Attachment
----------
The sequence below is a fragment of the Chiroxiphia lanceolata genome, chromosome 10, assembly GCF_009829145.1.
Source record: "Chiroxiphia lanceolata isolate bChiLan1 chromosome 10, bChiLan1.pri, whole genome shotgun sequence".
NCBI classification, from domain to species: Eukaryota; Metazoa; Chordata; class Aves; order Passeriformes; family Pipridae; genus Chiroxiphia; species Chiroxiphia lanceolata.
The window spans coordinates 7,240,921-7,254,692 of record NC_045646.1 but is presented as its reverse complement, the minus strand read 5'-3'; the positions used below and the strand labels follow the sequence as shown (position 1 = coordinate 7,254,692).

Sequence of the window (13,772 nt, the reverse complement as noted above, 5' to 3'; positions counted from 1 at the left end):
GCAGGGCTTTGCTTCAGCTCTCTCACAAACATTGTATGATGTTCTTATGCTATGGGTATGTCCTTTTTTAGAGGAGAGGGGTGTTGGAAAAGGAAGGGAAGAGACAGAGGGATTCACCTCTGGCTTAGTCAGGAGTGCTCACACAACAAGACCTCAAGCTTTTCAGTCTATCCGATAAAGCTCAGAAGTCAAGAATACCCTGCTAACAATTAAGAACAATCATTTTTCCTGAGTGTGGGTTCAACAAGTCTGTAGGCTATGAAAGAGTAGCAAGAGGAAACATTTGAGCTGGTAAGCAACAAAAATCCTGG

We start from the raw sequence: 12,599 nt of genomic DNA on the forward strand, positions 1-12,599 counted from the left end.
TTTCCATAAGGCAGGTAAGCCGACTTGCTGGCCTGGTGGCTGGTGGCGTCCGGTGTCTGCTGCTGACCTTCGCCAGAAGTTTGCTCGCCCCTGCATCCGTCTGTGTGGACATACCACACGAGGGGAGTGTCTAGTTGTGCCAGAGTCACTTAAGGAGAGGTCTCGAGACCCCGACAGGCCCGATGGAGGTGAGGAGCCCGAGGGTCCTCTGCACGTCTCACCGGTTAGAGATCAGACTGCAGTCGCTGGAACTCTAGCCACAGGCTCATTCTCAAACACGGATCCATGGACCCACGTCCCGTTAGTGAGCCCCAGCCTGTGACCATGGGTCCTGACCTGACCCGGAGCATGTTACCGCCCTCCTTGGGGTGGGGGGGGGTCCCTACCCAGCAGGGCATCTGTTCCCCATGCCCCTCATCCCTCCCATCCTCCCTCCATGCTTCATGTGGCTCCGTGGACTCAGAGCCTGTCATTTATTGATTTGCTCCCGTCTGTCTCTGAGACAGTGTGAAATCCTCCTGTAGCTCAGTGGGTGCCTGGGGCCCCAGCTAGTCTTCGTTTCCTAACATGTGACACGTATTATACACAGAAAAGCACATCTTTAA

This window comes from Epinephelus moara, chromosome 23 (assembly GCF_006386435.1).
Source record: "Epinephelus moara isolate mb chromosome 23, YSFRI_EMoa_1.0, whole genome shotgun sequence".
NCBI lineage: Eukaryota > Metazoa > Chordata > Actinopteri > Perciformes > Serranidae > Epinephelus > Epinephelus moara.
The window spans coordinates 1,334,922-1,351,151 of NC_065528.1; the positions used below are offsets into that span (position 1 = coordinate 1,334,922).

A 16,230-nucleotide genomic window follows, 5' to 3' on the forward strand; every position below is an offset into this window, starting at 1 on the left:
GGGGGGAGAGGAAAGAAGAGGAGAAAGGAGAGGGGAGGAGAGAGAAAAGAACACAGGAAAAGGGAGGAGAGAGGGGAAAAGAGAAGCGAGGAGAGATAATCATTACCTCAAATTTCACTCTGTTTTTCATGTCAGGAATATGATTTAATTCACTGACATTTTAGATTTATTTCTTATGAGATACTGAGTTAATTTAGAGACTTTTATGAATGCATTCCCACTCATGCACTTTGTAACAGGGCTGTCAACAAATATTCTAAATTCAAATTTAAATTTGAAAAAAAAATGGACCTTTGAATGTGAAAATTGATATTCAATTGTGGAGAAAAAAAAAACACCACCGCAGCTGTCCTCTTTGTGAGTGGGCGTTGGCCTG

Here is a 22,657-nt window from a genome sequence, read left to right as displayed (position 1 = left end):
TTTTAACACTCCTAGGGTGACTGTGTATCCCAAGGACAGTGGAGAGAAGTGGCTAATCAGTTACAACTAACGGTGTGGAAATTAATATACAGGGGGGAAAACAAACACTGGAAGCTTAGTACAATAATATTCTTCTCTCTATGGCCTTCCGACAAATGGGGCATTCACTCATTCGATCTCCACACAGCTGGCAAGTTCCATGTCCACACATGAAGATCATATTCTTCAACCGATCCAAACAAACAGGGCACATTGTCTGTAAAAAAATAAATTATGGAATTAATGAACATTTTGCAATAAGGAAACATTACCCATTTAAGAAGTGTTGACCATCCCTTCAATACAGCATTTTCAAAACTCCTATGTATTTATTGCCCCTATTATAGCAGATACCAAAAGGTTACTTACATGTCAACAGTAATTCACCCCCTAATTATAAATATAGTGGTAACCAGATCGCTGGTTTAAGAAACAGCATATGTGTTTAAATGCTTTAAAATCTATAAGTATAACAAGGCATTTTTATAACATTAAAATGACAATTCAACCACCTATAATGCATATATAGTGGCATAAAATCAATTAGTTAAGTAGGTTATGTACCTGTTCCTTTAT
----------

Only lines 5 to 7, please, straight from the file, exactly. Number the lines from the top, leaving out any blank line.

Sequence of the window (13,772 nt, the reverse complement as noted above, 5' to 3'; positions counted from 1 at the left end):
GCAGGGCTTTGCTTCAGCTCTCTCACAAACATTGTATGATGTTCTTATGCTATGGGTATGTCCTTTTTTAGAGGAGAGGGGTGTTGGAAAAGGAAGGGAAGAGACAGAGGGATTCACCTCTGGCTTAGTCAGGAGTGCTCACACAACAAGACCTCAAGCTTTTCAGTCTATCCGATAAAGCTCAGAAGTCAAGAATACCCTGCTAACAATTAAGAACAATCATTTTTCCTGAGTGTGGGTTCAACAAGTCTGTAGGCTATGAAAGAGTAGCAAGAGGAAACATTTGAGCTGGTAAGCAACAAAAATCCTGG

We start from the raw sequence: 12,599 nt of genomic DNA on the forward strand, positions 1-12,599 counted from the left end.